While aggregative metrics may be useful in identifying performance bottlenecks, or problems with scalability, they don’t necessarily point you to a problem in the code that caused an error under very special circumstances. In fact, aggregative metrics may skip over a particular problematic scenario if the sampling rate is not high enough. This is inadequate for code level debugging. What you need is the time-travel debug information that you get when stepping through the code, line after line, with visibility into the values of every variable, method parameter and return value across the whole call stack. It’s this code-level visibility provided through time-travel that enables an effective root cause analysis, so you really understand what went wrong.
… with an emphasis on the word “relevant.” Applications typically generate volumes and volumes of logs. Even if you have an APM or log analyzer to aggregate them and create colorful reports, sifting the relevant log entries from the clutter can be extremely challenging. In the context of software observability for debugging, an effective production debugger will do all the sifting for you and only aggregate those log entries relevant to the error. By itself, this is not usually enough for a root cause analysis, because the nature of errors is that you never know where they are going to occur, so usually, you have to add logs, redeploy, and reproduce the error to get more insights. Nevertheless, getting the logs relevant to the error takes you leaps and bounds towards a resolution.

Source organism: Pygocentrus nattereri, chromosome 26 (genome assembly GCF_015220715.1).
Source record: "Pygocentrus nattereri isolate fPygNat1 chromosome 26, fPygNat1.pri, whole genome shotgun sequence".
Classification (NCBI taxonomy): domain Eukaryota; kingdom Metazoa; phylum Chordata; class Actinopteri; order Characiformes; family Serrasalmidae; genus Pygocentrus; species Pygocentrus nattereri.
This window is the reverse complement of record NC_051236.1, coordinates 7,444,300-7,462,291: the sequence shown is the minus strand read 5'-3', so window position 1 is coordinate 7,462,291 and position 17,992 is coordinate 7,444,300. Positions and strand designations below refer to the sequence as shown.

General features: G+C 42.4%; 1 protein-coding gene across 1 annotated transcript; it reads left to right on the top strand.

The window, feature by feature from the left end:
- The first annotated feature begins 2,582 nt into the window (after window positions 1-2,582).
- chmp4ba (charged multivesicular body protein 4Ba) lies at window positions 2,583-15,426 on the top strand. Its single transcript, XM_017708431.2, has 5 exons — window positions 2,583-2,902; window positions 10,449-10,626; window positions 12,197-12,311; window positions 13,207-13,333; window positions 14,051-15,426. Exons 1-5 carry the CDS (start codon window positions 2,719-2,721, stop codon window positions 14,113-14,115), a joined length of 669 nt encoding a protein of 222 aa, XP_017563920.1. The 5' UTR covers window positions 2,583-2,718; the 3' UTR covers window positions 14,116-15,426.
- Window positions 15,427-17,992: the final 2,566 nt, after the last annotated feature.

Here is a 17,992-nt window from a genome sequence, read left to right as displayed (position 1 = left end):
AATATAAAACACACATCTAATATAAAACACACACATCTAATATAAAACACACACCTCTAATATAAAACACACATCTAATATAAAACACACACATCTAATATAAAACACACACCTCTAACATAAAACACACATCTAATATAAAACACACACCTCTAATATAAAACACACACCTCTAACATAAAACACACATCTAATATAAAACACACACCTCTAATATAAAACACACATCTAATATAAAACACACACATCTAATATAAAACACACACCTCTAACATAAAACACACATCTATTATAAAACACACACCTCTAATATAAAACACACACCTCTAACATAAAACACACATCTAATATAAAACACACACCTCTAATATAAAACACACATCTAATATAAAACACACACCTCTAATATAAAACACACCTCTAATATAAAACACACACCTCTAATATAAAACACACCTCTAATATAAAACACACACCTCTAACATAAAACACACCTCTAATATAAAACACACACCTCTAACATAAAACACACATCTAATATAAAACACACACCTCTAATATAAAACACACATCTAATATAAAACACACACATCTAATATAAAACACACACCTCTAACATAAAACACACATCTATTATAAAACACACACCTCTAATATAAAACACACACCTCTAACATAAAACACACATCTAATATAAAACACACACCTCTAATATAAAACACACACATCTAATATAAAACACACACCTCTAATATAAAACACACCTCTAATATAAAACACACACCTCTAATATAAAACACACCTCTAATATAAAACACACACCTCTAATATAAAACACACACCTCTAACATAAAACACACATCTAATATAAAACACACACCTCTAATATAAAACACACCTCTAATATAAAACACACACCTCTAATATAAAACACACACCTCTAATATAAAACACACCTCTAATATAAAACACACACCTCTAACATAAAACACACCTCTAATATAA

Error execution flow
You might compare this to traces that you get on APMs, but it’s much, much more. One of the issues with tracing is the overhead it generates during collection. That could be mitigated by sampling specific traces, but then, you might miss the trace relevant to the error you’re investigating. Getting the exact trace relevant to that error is like using sampling to reduce overhead but knowing exactly which traces to sample. The error execution flow transcends microservices, serverless code, event queues, and any other fork in the road that your code may encounter. You are able to step through the code, line by line, from the interaction trigger, through the root cause of the error, to the exact place that threw the exception. Combine that with the time-travel debug information and relevant logs, and you have yourself a recipe for success (rapid resolution of the bug).
Code-level observability is radical
I call the code-level software observability provided by time-travel debug information, together with relevant logs and error execution flow “radical” because it gives you visibility to unprecedented depths in your code. At any step of the error execution flow, you can drill down to view any variable, across the whole call stack, through microservices, etc. There is no deeper observability available today, and that’s why it is one of the pillars of production debugging. Only this depth of visibility into your code can point out the most esoteric of error states that could easily be missed by other tools. This is what you need to fix bugs, not colorful charts.
View the true state of your code anywhere in the execution flow of an error.
Don’t sink under a sea of log files. Only analyze log entries relevant to the error.
Error execution flow
Trace an error from an exception back to the root cause with full visibility into your code.